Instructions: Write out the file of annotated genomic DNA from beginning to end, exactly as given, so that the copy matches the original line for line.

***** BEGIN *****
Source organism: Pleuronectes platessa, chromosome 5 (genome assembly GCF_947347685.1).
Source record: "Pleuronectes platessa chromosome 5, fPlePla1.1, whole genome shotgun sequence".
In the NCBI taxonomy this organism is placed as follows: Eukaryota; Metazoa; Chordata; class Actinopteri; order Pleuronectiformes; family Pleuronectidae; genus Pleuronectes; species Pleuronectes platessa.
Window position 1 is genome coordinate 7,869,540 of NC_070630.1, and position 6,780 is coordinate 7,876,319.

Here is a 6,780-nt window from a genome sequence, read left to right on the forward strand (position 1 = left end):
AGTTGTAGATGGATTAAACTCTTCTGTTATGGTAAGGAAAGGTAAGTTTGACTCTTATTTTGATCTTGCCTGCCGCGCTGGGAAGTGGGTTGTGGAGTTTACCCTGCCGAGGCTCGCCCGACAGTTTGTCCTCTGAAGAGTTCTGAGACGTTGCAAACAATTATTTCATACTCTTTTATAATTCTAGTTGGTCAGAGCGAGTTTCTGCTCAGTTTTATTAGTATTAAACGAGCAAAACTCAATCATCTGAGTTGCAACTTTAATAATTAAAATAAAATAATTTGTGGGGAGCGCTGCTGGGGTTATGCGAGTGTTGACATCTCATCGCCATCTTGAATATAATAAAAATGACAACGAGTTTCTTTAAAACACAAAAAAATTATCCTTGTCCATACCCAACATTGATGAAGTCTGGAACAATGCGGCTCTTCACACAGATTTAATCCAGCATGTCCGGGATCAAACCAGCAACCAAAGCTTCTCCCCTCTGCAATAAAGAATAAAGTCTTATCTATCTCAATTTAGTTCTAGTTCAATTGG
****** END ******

Source organism: Pleuronectes platessa, chromosome 5 (genome assembly GCF_947347685.1).
Source record: "Pleuronectes platessa chromosome 5, fPlePla1.1, whole genome shotgun sequence".
In the NCBI taxonomy this organism is placed as follows: Eukaryota; Metazoa; Chordata; class Actinopteri; order Pleuronectiformes; family Pleuronectidae; genus Pleuronectes; species Pleuronectes platessa.
Window position 1 is genome coordinate 7,869,540 of NC_070630.1, and position 6,780 is coordinate 7,876,319.

Here is a 6,780-nt window from a genome sequence, read left to right on the forward strand (position 1 = left end):
AGTTGTAGATGGATTAAACTCTTCTGTTATGGTAAGGAAAGGTAAGTTTGACTCTTATTTTGATCTTGCCTGCCGCGCTGGGAAGTGGGTTGTGGAGTTTACCCTGCCGAGGCTCGCCCGACAGTTTGTCCTCTGAAGAGTTCTGAGACGTTGCAAACAATTATTTCATACTCTTTTATAATTCTAGTTGGTCAGAGCGAGTTTCTGCTCAGTTTTATTAGTATTAAACGAGCAAAACTCAATCATCTGAGTTGCAACTTTAATAATTAAAATAAAATAATTTGTGGGGAGCGCTGCTGGGGTTATGCGAGTGTTGACATCTCATCGCCATCTTGAATATAATAAAAATGACAACGAGTTTCTTTAAAACACAAAAAAATTATCCTTGTCCATACCCAACATTGATGAAGTCTGGAACAATGCGGCTCTTCACACAGATTTAATCCAGCATGTCCGGGATCAAACCAGCAACCAAAGCTTCTCCCCTCTGCAATAAAGAATAAAGTCTTATCTATCTCAATTTAGTTCTAGTTCAATTGG